Network World: Starbucks wireless network a sweet deal for MobileStar. The initiative is a boon to MobileStar Network, the ISP responsible for the wireless LAN connectivity in each Starbucks stores and the backbone network connecting the shops to the Internet. MobileStar expects Starbucks will account for 50% of its network footprint by 2003. [Tomalak's Realm]
Do Java programmers really need SOAP?. Why is adopting SOAP in Java premature?
First, a simple form of Web services can already be implemented with Java Servlets. A Servlet can receive an HTTP POST with an XML document as the content and return an XML document as the response. Thus we could define a simple Web service as:
Web service = (XML input document, service name, XML output document)
Given the strong data typing of the XML schema, this simpler model can serve any purpose that SOAP RPC currently serves. If a simpler alternative exists, such as a model where the input is a single XML message and the output is a single XML message, then why use an XML instantiation of legacy RPC implementations.
Consumer Project on Technology. The Consumer Project on Technology was started by Ralph Nader in 1995. Our work is documented extensively on the CPT web page. Currently CPT is focusing on intellectual property rights and health care, electronic commerce (very broadly defined) and competition policy. [Privacy Digest]
A List Apart: Much Ado About Smart Tags. By adding smart tags to web pages, Microsoft is interposing itself between authors and their audience. Microsoft told Walter Mossberg “the feature will spare users from 'under-linked' sites.” Microsoft is in effect deciding how authors should write, and how developers should build, websites. [Tomalak's Realm]
David Winer: Here's an idea we've been incubating for six years. In Frontier, if you put a name in double-quotes that it knows, it does a replacement. This glossary is hierarchic, so it loops out levels until it hits the root, so you can over-ride global definitions locally. A one-level version of this glossary is the Manila shortcuts feature. It all happens in the CMS, on the server, not in the browser, fully under the control of the writers. Now that Microsoft has raised the issue, it makes sense perhaps to formalize a proposal for developers of CMS's to do distributed glossaries. This is something we've been working on steadily too. Our global glossary is a web app, and Radio 7.0 users automatically update Radio's glossary every night to get the latest changes, via XML of course. So we've got a working flow system already built. [Scripting News]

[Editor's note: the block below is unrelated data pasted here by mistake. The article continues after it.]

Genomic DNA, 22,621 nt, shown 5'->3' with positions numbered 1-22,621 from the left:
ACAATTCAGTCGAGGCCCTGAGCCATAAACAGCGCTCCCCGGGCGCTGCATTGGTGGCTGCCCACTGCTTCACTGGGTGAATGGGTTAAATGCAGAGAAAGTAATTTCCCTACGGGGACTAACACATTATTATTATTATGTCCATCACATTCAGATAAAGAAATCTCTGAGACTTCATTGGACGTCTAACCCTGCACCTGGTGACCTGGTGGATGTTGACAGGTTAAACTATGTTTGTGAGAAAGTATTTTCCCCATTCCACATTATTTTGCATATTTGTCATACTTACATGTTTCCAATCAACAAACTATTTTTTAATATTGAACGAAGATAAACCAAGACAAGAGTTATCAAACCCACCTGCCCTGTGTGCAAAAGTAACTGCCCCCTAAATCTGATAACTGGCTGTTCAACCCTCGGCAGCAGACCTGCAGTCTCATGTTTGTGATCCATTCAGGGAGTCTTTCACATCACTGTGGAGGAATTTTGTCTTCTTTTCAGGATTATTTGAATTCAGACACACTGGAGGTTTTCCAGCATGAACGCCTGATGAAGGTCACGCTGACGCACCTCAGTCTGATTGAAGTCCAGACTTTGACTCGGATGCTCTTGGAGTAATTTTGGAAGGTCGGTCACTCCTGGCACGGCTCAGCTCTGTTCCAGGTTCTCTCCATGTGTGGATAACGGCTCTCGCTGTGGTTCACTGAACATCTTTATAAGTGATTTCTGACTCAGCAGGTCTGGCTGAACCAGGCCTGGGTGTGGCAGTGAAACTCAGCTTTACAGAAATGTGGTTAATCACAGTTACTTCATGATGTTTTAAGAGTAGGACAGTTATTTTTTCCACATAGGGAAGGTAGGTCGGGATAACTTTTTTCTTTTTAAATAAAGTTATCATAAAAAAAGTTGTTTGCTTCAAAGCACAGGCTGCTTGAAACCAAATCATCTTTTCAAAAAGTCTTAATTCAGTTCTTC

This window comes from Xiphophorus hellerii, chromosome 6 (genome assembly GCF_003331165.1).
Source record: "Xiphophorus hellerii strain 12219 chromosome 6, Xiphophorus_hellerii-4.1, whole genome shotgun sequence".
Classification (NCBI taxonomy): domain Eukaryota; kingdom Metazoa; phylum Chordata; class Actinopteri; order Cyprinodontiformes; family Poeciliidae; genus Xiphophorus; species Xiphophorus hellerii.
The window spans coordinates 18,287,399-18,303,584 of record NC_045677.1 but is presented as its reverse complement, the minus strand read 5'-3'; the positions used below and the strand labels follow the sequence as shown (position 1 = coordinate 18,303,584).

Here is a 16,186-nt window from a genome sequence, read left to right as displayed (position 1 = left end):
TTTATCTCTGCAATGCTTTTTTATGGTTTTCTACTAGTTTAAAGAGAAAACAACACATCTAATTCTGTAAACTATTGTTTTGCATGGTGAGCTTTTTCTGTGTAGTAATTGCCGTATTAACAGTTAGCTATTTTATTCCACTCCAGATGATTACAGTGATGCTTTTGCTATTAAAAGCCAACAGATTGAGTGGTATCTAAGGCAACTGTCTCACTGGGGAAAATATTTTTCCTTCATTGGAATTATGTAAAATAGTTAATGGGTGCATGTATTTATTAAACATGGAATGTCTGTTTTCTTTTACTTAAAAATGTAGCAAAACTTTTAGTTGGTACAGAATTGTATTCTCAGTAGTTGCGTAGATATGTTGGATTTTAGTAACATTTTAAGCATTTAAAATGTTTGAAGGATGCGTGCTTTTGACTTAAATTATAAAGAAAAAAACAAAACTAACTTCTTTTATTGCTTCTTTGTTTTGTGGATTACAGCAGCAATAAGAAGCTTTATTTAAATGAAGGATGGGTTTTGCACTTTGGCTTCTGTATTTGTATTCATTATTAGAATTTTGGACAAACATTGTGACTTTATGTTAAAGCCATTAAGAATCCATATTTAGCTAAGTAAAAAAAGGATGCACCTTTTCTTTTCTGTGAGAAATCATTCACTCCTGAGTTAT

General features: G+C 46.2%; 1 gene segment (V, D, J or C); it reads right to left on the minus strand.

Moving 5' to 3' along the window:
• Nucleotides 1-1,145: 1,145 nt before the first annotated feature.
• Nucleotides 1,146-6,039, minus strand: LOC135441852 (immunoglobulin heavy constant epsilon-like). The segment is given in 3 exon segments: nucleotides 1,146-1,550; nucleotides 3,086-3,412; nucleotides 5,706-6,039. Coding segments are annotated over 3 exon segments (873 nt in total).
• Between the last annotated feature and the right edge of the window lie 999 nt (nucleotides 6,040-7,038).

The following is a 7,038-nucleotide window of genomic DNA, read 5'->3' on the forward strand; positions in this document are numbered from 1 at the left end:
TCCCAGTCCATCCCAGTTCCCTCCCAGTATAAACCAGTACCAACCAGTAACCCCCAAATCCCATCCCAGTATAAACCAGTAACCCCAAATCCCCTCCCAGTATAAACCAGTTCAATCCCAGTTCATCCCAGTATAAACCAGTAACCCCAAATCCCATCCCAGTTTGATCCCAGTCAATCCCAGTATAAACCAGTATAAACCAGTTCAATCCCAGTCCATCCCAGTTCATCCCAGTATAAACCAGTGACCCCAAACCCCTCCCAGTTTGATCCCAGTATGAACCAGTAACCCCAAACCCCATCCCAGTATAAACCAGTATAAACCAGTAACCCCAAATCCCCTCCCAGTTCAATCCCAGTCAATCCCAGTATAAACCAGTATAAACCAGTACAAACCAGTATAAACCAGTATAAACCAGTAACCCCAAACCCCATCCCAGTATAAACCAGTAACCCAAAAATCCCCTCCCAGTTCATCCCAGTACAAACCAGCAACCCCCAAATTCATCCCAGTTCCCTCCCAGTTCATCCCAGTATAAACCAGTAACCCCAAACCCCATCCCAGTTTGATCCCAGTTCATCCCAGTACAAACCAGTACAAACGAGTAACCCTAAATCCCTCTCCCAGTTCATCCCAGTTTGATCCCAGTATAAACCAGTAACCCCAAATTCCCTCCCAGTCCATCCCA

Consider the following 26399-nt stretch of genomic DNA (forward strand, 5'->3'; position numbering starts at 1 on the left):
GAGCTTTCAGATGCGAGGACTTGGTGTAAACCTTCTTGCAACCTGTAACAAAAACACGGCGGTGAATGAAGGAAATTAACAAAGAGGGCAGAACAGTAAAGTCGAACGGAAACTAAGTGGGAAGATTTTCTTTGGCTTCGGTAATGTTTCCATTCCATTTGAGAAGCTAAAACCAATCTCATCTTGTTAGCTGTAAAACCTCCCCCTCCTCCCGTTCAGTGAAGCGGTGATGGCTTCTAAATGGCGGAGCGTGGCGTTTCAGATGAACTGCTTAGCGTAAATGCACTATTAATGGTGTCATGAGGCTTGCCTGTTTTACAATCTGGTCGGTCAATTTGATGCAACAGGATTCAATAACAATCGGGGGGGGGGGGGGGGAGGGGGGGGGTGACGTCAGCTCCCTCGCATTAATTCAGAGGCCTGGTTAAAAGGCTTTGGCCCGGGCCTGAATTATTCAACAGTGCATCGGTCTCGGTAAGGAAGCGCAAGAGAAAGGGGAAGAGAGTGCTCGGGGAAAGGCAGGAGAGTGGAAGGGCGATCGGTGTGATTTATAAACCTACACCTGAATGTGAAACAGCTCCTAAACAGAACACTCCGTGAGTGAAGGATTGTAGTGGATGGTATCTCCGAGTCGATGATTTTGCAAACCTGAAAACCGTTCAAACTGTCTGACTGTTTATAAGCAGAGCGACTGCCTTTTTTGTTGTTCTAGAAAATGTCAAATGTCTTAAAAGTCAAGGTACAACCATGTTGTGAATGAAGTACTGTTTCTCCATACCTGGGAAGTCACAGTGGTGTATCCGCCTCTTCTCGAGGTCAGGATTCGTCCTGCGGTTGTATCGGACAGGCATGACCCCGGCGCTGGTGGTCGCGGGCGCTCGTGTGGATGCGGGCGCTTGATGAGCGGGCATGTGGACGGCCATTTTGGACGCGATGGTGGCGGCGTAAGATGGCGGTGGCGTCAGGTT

David Winer: I'm working on a new thing I call #upstream.xml. It's a spec you drop in a folder that tells Radio how to route changes to the folder and its sub-folders. I've been getting ready to do this for at least a year or two. It's tricky code, I'm writing it slowly, but it's fun and it works. I've got the FTP driver running, today I'm working on the XSS driver. [Scripting News]
Nicholas Petreley: “You can't compete with Microsoft without first making a deal with Microsoft over something as basic as where your customer's data is stored and how one must access it. If that thought doesn't bother you, given Microsoft's abuse of its authority in the past, then by all means, embrace what you must view as the beneficent dictator of the future of network computing.” [Scripting News]
ZDNet: Red Hat Tux 2.0 blows away Apache. In the case of eWeek Labs' Web server benchmark, Red Hat Inc.'s Tux 2.0 Web server running on a Linux 2.4 kernel has taken performance far beyond what was previously possible and blazes the way for future Web servers built on the same architecture.
Some great Florida web sites:
Sunny Days Key West
Westwinds Key West
Conch Republic Seafood
Jimmy Buffett's Margaritaville
Truman's Little White House Historic Site
Kelly's Bar and Grille
Peppers of Key West
Tommy Bahama's Sarasota
Wet Noses Sarasota
Went to some good places that don't have web sites. Will try to say more about them soon.